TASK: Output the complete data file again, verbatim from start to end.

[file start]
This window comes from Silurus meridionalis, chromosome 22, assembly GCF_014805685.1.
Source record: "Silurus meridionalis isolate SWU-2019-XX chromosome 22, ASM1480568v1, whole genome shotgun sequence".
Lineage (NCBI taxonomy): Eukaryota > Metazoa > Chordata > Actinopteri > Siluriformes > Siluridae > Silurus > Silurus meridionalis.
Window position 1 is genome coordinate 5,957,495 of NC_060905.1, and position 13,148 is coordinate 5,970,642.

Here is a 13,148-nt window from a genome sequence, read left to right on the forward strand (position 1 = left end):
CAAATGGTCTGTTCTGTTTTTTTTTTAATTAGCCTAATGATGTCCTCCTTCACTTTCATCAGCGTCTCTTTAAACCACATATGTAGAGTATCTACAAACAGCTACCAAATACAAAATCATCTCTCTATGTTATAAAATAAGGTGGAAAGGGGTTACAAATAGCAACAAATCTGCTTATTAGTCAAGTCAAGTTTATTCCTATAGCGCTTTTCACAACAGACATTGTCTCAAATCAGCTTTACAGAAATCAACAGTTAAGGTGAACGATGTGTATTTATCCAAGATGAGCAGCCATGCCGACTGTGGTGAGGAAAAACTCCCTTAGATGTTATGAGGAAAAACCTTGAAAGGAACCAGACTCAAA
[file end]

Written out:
This window comes from Silurus meridionalis, chromosome 22, assembly GCF_014805685.1.
Source record: "Silurus meridionalis isolate SWU-2019-XX chromosome 22, ASM1480568v1, whole genome shotgun sequence".
Lineage (NCBI taxonomy): Eukaryota > Metazoa > Chordata > Actinopteri > Siluriformes > Siluridae > Silurus > Silurus meridionalis.
Window position 1 is genome coordinate 5,957,495 of NC_060905.1, and position 13,148 is coordinate 5,970,642.

Here is a 13,148-nt window from a genome sequence, read left to right on the forward strand (position 1 = left end):
CAAATGGTCTGTTCTGTTTTTTTTTTAATTAGCCTAATGATGTCCTCCTTCACTTTCATCAGCGTCTCTTTAAACCACATATGTAGAGTATCTACAAACAGCTACCAAATACAAAATCATCTCTCTATGTTATAAAATAAGGTGGAAAGGGGTTACAAATAGCAACAAATCTGCTTATTAGTCAAGTCAAGTTTATTCCTATAGCGCTTTTCACAACAGACATTGTCTCAAATCAGCTTTACAGAAATCAACAGTTAAGGTGAACGATGTGTATTTATCCAAGATGAGCAGCCATGCCGACTGTGGTGAGGAAAAACTCCCTTAGATGTTATGAGGAAAAACCTTGAAAGGAACCAGACTCAAA